Does Anything Truly Motivate Geeks?

If you’ve ever known a geek, you may be asking yourself “does anything truly motivate geeks?” and honestly, it’s a valid question. Something that both geeks and managers constantly struggle with. Managers struggle to keep their geeks motivated to their projects and tasks, and geeks struggle to stay motivated to their projects and tasks, even if they may be boring and they really don’t care. Chapter 5 of our book is dedicated completely to what works and what doesn’t work for motivating or not motivating geeks.

Motivation - I just don't care
Motivation – I just don’t care

As the meme shows above, a lot of times it isn’t that we’re lazy, most of the times we just honestly don’t care, at all, about anything.

Before we dive into the chapter, I would like to have a clear definition of the word “motivate” so it’s very clear what the actual definition is to think about it as we go through what works and doesn’t. According to Dictionary.com, to motivate means: “to provide with a motive or motives; incite; impel.

Very early in the chapter, the author stresses that normal things that you think of as being motivational just don’t work for geeks. Then they dive into main categories of things that don’t work for geeks, such as: Cash Bonuses, Unqualified Appreciation, Parties, Formal Awards, and Threats.

Cash Bonuses:

Cash bonuses don’t normally work for geeks. We honestly most of the time don’t really care about money, more than money, we care about truth, logic, and the right reasons for doing something. Money is great to have, and we’ll take all of it that we can get, but it’s not going to motivate us to get a project done that we don’t care about, or think is problematic.

Unqualified Appreciation:

A lot of these answers keep going back to honesty and truth. We don’t like taking credit for things that we didn’t do, or weren’t apart of. When we do something right, we do like appreciation, it’s not our favorite thing (because we don’t like attention), but it’s much more acceptable than when it was unqualified in the first place.

Parties:

As some in our class have mentioned, it really depends on what KIND of party. We like parties where there are geeks, or food, or both…but we aren’t typically viewed as outgoing social beings, we much prefer staying in the corner and talking to other geeks about our latest programming project, or the last big bug we squashed after 14 hours of straight programming on that one problem.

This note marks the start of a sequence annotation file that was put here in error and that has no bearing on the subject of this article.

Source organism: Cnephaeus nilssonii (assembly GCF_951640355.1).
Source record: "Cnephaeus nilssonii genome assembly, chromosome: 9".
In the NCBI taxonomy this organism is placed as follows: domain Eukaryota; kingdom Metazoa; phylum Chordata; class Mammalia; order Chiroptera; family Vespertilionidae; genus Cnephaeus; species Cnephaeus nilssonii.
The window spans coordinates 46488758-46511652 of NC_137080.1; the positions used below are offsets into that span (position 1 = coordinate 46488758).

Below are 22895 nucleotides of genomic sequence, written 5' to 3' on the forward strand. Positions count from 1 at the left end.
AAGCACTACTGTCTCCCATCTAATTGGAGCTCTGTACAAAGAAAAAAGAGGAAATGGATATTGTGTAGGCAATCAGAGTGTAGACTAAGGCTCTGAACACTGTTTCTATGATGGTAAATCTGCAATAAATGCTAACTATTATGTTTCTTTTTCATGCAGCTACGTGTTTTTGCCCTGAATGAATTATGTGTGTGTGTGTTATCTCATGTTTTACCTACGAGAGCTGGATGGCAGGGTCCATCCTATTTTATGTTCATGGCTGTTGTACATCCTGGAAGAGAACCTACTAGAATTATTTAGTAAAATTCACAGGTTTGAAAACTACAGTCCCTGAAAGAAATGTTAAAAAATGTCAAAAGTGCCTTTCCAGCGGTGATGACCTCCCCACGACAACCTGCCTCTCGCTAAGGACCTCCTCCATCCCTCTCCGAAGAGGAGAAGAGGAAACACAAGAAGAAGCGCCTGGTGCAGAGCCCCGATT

Formal Awards:

Once again, it’s really not that we don’t like recognition at all, but we don’t like being put up in front of a lot of people. Especially if we have to give a speech after an award, just forget it.

Threats:

Threats really aren’t a big deal to most of us geeks. Most of the time, they don’t really have that much to threaten us with, and if they did…we really don’t care.


I also interviewed Hunter Smith who agreed that most of the above “motivators” would work for him in most situations. But they don’t work for geeks. So, is there anything then that DOES motivate us? That seems like a pretty exhausting list of things most people LIKE to motivate them.

Here is a list from the book of some stuff that DOES motivate us: Right Answers, Challenging Puzzles, Meaningful Questions, Competition, and Food.

Right Answers:
Did I mention that we love truth and logic? We are in pursuit of truth! So having right answers motivates us, and drives us to do better.

Challenging Puzzles:
We love challenges. We love anything that isn’t emotional. Challenges are just pure logic, so we love them. We love trying to solve anything and everything (even women, which doesn’t work, by the way). We like having extremely difficult challenges that make us dive deep into our brain and try to solve extremely complicated questions and problems. It drives us.

Meaningful Questions:
We don’t like dumb stupid questions that you could have Googled and found the answer to. We like questions that are challenging and make us think. We like questions that have a deep meaning, and not just dumb questions about how our day went.

Competition:
For most geeks, competition drives us. We like comparing our performance to the performance of others to make ourselves feel better about how we’re doing.

Food:
Most people are motivated by food, and that includes geeks. We LOVE food.


So what if none of these “motivators for geeks” work? Well…there’s one more truth not mentioned in the book.
Motivation - Sometimes There Just Isn't Any
Motivation – Sometimes There Just Isn’t Any

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